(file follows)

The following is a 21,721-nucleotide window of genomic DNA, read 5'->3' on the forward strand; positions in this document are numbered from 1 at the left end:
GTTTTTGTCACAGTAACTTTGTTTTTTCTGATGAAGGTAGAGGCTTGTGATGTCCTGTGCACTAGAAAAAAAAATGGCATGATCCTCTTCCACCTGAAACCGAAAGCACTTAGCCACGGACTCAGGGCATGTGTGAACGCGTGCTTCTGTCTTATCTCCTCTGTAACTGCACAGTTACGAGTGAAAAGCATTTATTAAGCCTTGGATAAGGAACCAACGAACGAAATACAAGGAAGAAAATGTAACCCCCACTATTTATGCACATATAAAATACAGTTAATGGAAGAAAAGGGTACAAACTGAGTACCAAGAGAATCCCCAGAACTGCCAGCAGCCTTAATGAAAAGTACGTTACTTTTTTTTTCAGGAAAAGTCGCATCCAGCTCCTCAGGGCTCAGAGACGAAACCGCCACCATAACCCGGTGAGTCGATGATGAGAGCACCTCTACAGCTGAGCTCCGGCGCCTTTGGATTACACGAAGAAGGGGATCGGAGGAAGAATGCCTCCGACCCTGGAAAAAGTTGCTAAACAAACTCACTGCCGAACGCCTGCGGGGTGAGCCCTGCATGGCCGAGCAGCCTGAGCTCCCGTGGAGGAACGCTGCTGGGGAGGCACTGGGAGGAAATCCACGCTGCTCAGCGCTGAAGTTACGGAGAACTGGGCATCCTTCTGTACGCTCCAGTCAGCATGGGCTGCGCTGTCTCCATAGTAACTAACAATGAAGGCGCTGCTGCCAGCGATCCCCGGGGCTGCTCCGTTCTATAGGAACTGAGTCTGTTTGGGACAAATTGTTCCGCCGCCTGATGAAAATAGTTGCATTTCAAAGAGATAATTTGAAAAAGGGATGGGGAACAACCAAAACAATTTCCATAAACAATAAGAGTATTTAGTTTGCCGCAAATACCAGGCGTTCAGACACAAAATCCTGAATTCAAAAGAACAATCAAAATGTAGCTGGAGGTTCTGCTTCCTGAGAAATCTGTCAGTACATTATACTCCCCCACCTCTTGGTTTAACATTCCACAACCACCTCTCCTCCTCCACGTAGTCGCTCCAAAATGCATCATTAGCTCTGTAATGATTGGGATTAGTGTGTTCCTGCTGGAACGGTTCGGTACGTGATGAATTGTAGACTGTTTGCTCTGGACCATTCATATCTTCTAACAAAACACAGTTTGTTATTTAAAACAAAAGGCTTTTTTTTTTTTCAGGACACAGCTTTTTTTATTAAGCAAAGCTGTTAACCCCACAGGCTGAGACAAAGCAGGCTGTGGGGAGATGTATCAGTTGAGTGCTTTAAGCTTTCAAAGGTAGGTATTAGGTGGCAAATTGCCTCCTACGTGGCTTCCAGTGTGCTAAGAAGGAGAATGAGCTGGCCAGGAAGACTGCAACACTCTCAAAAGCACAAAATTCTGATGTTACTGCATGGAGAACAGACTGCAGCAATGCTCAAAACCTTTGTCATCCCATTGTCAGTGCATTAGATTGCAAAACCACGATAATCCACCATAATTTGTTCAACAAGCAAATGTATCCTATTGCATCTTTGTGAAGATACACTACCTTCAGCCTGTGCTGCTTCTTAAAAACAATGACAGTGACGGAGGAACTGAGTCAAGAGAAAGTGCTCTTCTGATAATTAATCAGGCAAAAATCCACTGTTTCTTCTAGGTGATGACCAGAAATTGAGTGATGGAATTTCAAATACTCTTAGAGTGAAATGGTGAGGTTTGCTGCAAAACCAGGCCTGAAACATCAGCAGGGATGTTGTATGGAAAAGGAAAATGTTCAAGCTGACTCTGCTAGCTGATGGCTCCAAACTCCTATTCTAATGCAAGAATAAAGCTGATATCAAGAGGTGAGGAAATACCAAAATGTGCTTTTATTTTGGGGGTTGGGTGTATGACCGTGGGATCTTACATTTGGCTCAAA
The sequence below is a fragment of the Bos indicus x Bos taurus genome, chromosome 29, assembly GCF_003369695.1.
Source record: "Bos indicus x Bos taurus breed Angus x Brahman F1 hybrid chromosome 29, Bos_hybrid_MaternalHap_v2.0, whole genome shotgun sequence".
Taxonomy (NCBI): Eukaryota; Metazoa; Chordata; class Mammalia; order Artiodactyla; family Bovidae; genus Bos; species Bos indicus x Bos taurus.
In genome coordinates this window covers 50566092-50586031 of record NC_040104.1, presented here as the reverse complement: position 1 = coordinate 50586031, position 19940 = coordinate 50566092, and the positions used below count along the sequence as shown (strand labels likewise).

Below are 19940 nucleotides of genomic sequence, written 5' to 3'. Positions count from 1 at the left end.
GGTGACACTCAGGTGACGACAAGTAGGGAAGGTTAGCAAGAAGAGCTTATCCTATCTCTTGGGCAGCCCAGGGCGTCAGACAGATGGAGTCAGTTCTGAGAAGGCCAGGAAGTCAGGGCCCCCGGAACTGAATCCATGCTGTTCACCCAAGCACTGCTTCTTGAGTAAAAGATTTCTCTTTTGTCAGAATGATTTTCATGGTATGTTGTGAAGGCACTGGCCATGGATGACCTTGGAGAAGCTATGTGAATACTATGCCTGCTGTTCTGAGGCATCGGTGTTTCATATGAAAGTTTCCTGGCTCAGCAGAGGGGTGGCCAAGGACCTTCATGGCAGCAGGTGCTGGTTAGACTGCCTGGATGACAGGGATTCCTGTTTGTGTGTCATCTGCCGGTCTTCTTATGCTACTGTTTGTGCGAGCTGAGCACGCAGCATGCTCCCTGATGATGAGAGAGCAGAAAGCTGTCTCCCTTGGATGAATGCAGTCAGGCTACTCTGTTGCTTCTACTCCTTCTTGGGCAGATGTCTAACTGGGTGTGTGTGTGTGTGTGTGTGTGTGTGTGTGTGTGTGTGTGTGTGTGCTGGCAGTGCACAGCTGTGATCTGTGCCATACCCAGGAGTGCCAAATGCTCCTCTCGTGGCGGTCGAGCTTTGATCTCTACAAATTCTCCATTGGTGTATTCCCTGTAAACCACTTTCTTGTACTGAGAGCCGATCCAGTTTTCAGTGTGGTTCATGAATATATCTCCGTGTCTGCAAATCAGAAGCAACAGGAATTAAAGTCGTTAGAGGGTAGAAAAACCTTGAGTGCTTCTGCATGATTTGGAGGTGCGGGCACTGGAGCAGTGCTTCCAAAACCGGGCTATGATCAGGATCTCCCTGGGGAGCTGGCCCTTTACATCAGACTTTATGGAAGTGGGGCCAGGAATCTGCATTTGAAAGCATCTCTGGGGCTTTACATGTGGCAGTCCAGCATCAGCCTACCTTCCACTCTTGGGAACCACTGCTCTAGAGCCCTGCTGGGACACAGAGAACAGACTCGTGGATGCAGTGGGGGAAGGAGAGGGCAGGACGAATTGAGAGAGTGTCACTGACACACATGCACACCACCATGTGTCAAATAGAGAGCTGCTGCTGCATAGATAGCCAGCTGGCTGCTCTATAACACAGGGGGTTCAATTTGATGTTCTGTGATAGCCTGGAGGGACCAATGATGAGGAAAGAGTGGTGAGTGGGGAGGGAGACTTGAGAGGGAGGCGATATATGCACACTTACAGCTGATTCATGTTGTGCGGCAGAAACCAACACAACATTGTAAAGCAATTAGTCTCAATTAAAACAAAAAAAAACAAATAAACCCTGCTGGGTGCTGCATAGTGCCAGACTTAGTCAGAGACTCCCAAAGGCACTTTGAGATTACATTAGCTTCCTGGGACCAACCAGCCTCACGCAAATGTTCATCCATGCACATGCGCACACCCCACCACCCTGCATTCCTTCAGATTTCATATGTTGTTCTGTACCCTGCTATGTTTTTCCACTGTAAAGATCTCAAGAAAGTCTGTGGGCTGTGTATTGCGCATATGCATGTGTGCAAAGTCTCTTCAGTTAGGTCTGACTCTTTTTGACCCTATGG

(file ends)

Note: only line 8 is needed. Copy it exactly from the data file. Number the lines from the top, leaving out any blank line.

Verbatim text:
GGTGACACTCAGGTGACGACAAGTAGGGAAGGTTAGCAAGAAGAGCTTATCCTATCTCTTGGGCAGCCCAGGGCGTCAGACAGATGGAGTCAGTTCTGAGAAGGCCAGGAAGTCAGGGCCCCCGGAACTGAATCCATGCTGTTCACCCAAGCACTGCTTCTTGAGTAAAAGATTTCTCTTTTGTCAGAATGATTTTCATGGTATGTTGTGAAGGCACTGGCCATGGATGACCTTGGAGAAGCTATGTGAATACTATGCCTGCTGTTCTGAGGCATCGGTGTTTCATATGAAAGTTTCCTGGCTCAGCAGAGGGGTGGCCAAGGACCTTCATGGCAGCAGGTGCTGGTTAGACTGCCTGGATGACAGGGATTCCTGTTTGTGTGTCATCTGCCGGTCTTCTTATGCTACTGTTTGTGCGAGCTGAGCACGCAGCATGCTCCCTGATGATGAGAGAGCAGAAAGCTGTCTCCCTTGGATGAATGCAGTCAGGCTACTCTGTTGCTTCTACTCCTTCTTGGGCAGATGTCTAACTGGGTGTGTGTGTGTGTGTGTGTGTGTGTGTGTGTGTGTGTGTGTGTGTGCTGGCAGTGCACAGCTGTGATCTGTGCCATACCCAGGAGTGCCAAATGCTCCTCTCGTGGCGGTCGAGCTTTGATCTCTACAAATTCTCCATTGGTGTATTCCCTGTAAACCACTTTCTTGTACTGAGAGCCGATCCAGTTTTCAGTGTGGTTCATGAATATATCTCCGTGTCTGCAAATCAGAAGCAACAGGAATTAAAGTCGTTAGAGGGTAGAAAAACCTTGAGTGCTTCTGCATGATTTGGAGGTGCGGGCACTGGAGCAGTGCTTCCAAAACCGGGCTATGATCAGGATCTCCCTGGGGAGCTGGCCCTTTACATCAGACTTTATGGAAGTGGGGCCAGGAATCTGCATTTGAAAGCATCTCTGGGGCTTTACATGTGGCAGTCCAGCATCAGCCTACCTTCCACTCTTGGGAACCACTGCTCTAGAGCCCTGCTGGGACACAGAGAACAGACTCGTGGATGCAGTGGGGGAAGGAGAGGGCAGGACGAATTGAGAGAGTGTCACTGACACACATGCACACCACCATGTGTCAAATAGAGAGCTGCTGCTGCATAGATAGCCAGCTGGCTGCTCTATAACACAGGGGGTTCAATTTGATGTTCTGTGATAGCCTGGAGGGACCAATGATGAGGAAAGAGTGGTGAGTGGGGAGGGAGACTTGAGAGGGAGGCGATATATGCACACTTACAGCTGATTCATGTTGTGCGGCAGAAACCAACACAACATTGTAAAGCAATTAGTCTCAATTAAAACAAAAAAAAACAAATAAACCCTGCTGGGTGCTGCATAGTGCCAGACTTAGTCAGAGACTCCCAAAGGCACTTTGAGATTACATTAGCTTCCTGGGACCAACCAGCCTCACGCAAATGTTCATCCATGCACATGCGCACACCCCACCACCCTGCATTCCTTCAGATTTCATATGTTGTTCTGTACCCTGCTATGTTTTTCCACTGTAAAGATCTCAAGAAAGTCTGTGGGCTGTGTATTGCGCATATGCATGTGTGCAAAGTCTCTTCAGTTAGGTCTGACTCTTTTTGACCCTATGG